It’s easy to see why Great White sharks are one of the most feared predators on the planet: they’ll attack anything, and apparently that includes their own kind, as recorded in two separate incidents.
The first video, which was recorded last year off the coast of South Australia’s Neptune Islands by veteran diver Russell Gordon, shows two large Great Whites going at each other in an underwater contest.
The Neptune Islands is a known hunting ground for Great White sharks.
Blood is drawn as one of the sharks sinks its teeth into its rival, the underwater confrontation which was just meters away from Gordon’s cage.
Gordon later wrote about his experience and added that incident was unique since the sharks attacked each other without being influenced by bait.
“Some of you may have viewed other footage of shark on shark a*****s but these are purely accidental incidences because the two sharks strike at the bait line and inadvertently hit each other,” he added.
The second video, which was taken also in the same area just this week by shark diver Adam Malski, also shows a duel between two Great Whites.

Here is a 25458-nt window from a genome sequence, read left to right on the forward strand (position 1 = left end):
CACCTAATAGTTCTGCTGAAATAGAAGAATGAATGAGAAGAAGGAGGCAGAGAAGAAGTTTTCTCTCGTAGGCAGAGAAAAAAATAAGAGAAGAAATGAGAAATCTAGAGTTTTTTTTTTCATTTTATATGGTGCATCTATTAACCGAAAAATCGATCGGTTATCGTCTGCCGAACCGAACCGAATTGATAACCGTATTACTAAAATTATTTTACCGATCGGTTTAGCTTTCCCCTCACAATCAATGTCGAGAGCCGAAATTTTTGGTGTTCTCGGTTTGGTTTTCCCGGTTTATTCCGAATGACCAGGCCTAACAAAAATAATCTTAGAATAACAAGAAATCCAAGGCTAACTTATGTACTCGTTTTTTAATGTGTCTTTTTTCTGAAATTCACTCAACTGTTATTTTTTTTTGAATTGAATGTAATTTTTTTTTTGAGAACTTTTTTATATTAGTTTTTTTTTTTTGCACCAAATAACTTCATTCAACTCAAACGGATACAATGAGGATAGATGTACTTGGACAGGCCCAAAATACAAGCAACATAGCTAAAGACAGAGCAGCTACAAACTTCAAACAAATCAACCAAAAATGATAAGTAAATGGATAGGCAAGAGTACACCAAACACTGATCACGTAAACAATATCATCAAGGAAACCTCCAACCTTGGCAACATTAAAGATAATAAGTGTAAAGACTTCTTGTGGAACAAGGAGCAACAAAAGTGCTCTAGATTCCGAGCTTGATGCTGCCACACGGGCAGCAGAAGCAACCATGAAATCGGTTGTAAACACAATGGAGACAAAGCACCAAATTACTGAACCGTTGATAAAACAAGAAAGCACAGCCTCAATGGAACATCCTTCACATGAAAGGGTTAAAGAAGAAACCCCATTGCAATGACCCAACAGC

While on a boating expedition to see the animals, Malski recorded one huge Great White—called “Gilbert” by the locals—attacking a smaller shark and then submerging with it still in its mouth.
Just moments before the attack, he had asked the boat captain what would happen if a bigger shark fought a smaller shark.
Malski described the event as surreal and said it showed how little people know of their behavior.
He pointed out that during the time he spent underwater watching the sharks, they went up to his cage but only displayed curiosity and not aggression.
He added that while Gilbert could still be seen swimming around the area after the incident, the other shark has not been spotted since.